A friend of mine wasn’t too thrilled about her birthday today. My attitude about birthdays has always been that getting older is better than the alternative. It gave me an idea for a design. I quickly realized that the saying needed a graphic. After I played with it a bit, I also decided that the saying was a little long. Here’s what I finally decided on.
I found the tombstone online as a public domain graphic. I looked through OFL fonts online for something simple, since the letters are pretty small. I ended up with Rawline, available at FontLibrary. For the fire letters, I used Dark Garden, also available at FontLibrary. I wanted something wrinkly for “OLD”, but couldn’t find a free font I liked. I used the Jellee Roman font I used for my Flower Font. (I’m working on the 5×7 letters, by the way, and also on adding non-English characters. If you have suggestions, please leave a comment.)
I installed the fonts on my computer, then used a graphics program (I like PhotoShop, but there are some free ones that would work as well) to add the text to the graphic. I could have used the text tool in Generations to add the text, but I wanted to practice digitizing.
I actually learned quite a bit from this exercise. First, after a lot of struggling and searching for my mouse cursor, it dawned on me that I could tell the computer that my graphics tablet (see Graphics Tablet) was below my main monitor and not to the side. Now I can move naturally between monitors and never lose my mouse. I know that doesn’t sound like much, but it’s incredibly important.
The next thing that dawned on me was that it was easier for me to press the button on the stylus with my thumb instead of my finger. This also made things easier because the stylus wiggles less and I have to redo less frequently. Probably everyone else in the world already figured these two things out, but if you haven’t it can make a big difference in your work environment.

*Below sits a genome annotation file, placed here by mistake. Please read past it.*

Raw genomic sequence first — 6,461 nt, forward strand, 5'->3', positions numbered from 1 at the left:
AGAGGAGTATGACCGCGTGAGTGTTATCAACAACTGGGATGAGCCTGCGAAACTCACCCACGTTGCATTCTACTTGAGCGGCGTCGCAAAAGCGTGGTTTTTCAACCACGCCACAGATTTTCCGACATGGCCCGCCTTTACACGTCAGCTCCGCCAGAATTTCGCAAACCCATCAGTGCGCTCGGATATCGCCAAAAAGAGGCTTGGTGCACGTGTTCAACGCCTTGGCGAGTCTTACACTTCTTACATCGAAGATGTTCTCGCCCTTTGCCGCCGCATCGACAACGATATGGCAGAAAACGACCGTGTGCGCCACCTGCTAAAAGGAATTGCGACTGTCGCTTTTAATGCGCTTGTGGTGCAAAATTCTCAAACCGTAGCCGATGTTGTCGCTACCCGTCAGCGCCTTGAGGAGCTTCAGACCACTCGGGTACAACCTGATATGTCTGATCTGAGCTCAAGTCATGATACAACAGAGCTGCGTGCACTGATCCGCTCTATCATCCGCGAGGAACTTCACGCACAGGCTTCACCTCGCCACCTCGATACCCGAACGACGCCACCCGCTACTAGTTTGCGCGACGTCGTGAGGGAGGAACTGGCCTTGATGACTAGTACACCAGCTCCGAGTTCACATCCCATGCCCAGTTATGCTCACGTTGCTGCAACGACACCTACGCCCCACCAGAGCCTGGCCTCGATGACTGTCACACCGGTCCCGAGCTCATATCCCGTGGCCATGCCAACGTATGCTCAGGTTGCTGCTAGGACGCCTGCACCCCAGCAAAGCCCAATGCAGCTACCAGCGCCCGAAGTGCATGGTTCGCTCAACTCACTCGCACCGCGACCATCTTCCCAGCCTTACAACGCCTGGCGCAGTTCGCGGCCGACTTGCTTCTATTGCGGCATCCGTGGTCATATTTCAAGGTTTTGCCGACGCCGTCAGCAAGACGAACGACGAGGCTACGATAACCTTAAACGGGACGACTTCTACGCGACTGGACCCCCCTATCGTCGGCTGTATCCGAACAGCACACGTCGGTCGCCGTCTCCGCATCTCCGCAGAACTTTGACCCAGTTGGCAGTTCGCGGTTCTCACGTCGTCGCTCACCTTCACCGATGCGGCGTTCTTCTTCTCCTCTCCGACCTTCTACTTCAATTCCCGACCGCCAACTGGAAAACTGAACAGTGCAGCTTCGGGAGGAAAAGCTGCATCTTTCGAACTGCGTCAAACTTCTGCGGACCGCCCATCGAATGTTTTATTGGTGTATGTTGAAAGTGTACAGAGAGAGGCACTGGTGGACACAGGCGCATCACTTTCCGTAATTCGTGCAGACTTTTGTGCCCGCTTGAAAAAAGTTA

So — on to the digitizing. The tombstone is triple run throughout. I’ve found that it’s best to draw a few lines and merge them instead drawing the whole thing at once. The “OLD” is just like the flower font, except it’s only one motif. The gray text started out as running stitch, but Liz, one of my testers — I HAVE TESTERS! I feel so professional! — said it needed to be a satin stitch instead. Generations makes it easy to change a running stitch into a satin border. The only disadvantage of using the satin border is that you can’t adjust the angle of the stitches. However, it’s been my experience that if the stitches are wonky, it’s because the original line was wonky and it’s easy to correct by adjusting the line. I had to adjust the spacing of the letters a bit since the satin stitch was wider than the triple run.
The satin border has a setting where you can specify the angle of the stitches to the drawn line. It defaults to 90. I thought it would be interesting to see how it looked with a different angle since the letters are an italic font, but I couldn’t get this feature to work. I don’t know if I misunderstood the purpose of the setting or if it just isn’t working. I guess it’s time to visit the manual. If you have any knowledge of this, leave me a comment.
Liz also said the final ‘e’ didn’t completely stitch out in the running stitch file. I have no idea what caused that. I guess I’ll be doing a test myself tonight. It’s possible that using Facebook Messenger isn’t the best way to share files.
The fire letters were the hardest to do. I used the create freehand area tool to trace the edges of the letters. I got about half way through the H and it refused to take another point. I thought at first that the area was too complicated, but I eventually discovered that the area tool won’t accept a point that causes the area to cross itself.
I used satin stitch for these letters because I wanted them to look more like flames. I like the way the satin stitches go different directions. I think a variegated thread would also be interesting.
Many thanks to Liz Szabo and Brinda Tillery for testing this file for me.
Here is a link to the files in exp, jef, pes and vp3. Drop me a note if you need other formats and I’ll see what I can do. You are welcome to use these file to make objects for personal use or for sale. You may not resell or distribute the embroidery files. I strongly suggest you do a test stitch out first.
I removed the link because, just as I suspected, the 4×4 file was awful. The corrected versions are available on The Ins and Outs of Digitizing.
Dropbox may ask you to create an account or sign in, but there’s a ‘no thanks’ link that will let you proceed to the download.
Please leave a comment if you find a problem with any of the files so I can make corrections.